Navigation Links
Part of the in-group? A surprising new strategy helps reduce unhealthy behaviors

Public health campaigns intended to reduce unhealthy behaviors like binge drinking and eating junk food often focus on the risks of those behaviors. But a new study in the Journal of Consumer Research suggests a relatively simple but surprisingly effective strategy to improve consumer health.

Authors Jonah Berger (University of Pennsylvania) and Lindsay Rand (Stanford University) found that linking a risky behavior with an "outgroup" (a group that the targeted audience doesn't want to be confused with) caused participants to reduce unhealthy behaviors.

"We suggest that public health campaigns will be more successful if they attend to how behaviors act as markers or signals of identity," the authors write.

The studies began by identifying groups of people who study participants liked, but with whom the participants would not want to be confused"outgroups." In the first study, the participants were undergraduates and the "outgroup" was graduate students. When participants were led to believe that graduate students consumed more junk food, they chose 28% fewer junk-food items than participants who thought their group ate more junk food.

In another study, researchers placed fliers in freshman dormitories on a college campus. In one dorm, the fliers emphasized the health risks of binge drinking. In another dorm, the fliers linked binge drinking to graduate students. Participants in the dorm with the second flier consumed at least 50 percent less alcohol than those who saw the health risk fliers.

In a third study, students on their way to a campus eatery were surveyed about perceptions of the media. A control group read an article about politics and pop culture, and a second group read an article associating junk-food eating with online gamers (an "outgroup"). When research assistants observed the two groups ordering food, they found that the group who had read the article about online gamers made healthier choices.

These studies highlight the importance of identity in health behavior and suggest promising directions for future health promotion appeals, the authors believe. "Decisions are not only based on risks and benefits, but also the identity that a given choice communicates to others. Consequently, shifting perceptions of the identity associated with a risky behavior can help make better health a reality."


Contact: Mary-Ann Twist
University of Chicago Press Journals

Related medicine news :

1. Flip Flops, Mulch and No Coat: Study Identifies Surprising Barriers to Outdoor Activity for Kids in Child-Care Centers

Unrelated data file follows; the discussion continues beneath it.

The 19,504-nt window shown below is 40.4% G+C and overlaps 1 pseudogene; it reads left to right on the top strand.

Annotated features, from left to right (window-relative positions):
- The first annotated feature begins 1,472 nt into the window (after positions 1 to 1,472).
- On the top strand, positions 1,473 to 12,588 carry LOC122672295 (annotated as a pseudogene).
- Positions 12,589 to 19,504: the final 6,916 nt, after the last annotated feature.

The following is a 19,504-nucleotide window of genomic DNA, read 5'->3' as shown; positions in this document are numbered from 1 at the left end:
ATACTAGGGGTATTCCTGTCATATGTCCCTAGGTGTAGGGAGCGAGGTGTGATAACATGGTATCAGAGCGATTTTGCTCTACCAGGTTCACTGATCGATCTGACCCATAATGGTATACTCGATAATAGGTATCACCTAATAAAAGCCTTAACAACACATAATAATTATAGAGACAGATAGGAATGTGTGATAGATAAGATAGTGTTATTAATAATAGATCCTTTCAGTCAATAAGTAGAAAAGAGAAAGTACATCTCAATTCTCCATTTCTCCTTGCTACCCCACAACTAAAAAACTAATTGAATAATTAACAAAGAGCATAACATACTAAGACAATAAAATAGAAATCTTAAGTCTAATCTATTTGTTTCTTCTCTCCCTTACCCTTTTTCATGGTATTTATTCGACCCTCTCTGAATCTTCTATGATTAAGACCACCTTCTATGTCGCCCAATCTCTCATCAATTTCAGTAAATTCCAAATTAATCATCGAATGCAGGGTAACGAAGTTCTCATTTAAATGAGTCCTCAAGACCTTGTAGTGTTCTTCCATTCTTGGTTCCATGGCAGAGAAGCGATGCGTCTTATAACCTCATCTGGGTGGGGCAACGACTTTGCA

2. Cato Study Finds Iran a Surprising Model for Kidney Markets
3. Surprising New Research Indicates that Significant Numbers of Children as Young as 11 are Engaging in Sexual Activity and that Dating Violence and Abuse are Part of Their Relationships
4. Survey of Iowa Voters Reveals Surprising Results and Attitudes Toward Americas Health Care Crisis
5. CRDB Bases Growth Strategy on Misys BankFusion Platform
6. New HIV Infection Figures from CDC Underscore Need for National AIDS Strategy for the U.S.
7. New HIV Infection Figures from CDC to be Announced on Aug. 3 Underscore Need for National AIDS Strategy for the U.S.
8. Estimate of Annual HIV Incidence Increases Significantly; New Estimate Will Show Need For a National AIDS Strategy
9. HealthFitness Guides Incentives Strategy to Spark Participation in American Electric Power's Employee Health and Wellness Initiative New Issue Brief Highlights AEP program, Outlines Elements for Success
10. Smart bomb nanoparticle strategy impacts metastasis
11. Population-Based Strategy Urged to Cut U.S. Obesity Rate
Post Your Comments:
(Date:12/1/2015)... , ... December 01, 2015 , ... ... 1980s we have seen vast improvements in scientific research and discoveries, leading us ... providing increased hope and relief to those affected by HIV/AIDS. Mediaplanet’s cross-platform edition ...
(Date:12/1/2015)... ... December 01, 2015 , ... The ... been lifted as IMAGE Information Systems launches MED-TAB™ -- the world’s first portable ... Meeting from November 29 to December 4, 2015. , MED-TAB is expected ...
(Date:12/1/2015)... ... December 01, 2015 , ... ... must mark the film for accurate interpretation by the radiologist. The marking utensils ... inventor from Sacramento, Calif., has found a way to alleviate this problem. , ...
(Date:12/1/2015)... San Francisco, CA (PRWEB) , ... December 01, ... ... The Behavioral Health Center of Excellence (BHCOE) today announced that the organization has ... based in San Francisco, with a Distinguished Award. The award celebrates exceptional special ...
(Date:12/1/2015)... ... ... Lutronic, a leading innovator of aesthetic and medical laser and energy-based technology, ... in the United States. Clarity is a Superior Dual Wavelength Platform which combines ... single platform that is easy to own and operate. , For over a ...
Breaking Medicine News(10 mins):
(Date:12/1/2015)... -- CytRx Corporation (NASDAQ: CYTR ), a biopharmaceutical ... that it has reached its enrollment target of 400 ... trial of aldoxorubicin in patients with previously treated soft ... in Q1 2016. The Phase 3 trial is a randomized, ... from the FDA at 79 sites in ...
(Date:12/1/2015)... Dec. 1, 2015  InCarda Therapeutics, Inc. (InCarda), a ... of therapies for cardiovascular conditions via the inhalation route, ... in Australia . InCarda is planning ... Australia in the first half of ... medical centers in Adelaide and ...
(Date:12/1/2015)... , Dec. 1, 2015  Booth #3506 – Claymount is ... the annual meeting of the Radiological Society of ... this year. Based in the Netherlands ... Varian Medical Systems (NYSE: VAR ) and is one ... chambers and solid state automatic exposure control systems for controlling ...
Breaking Medicine Technology: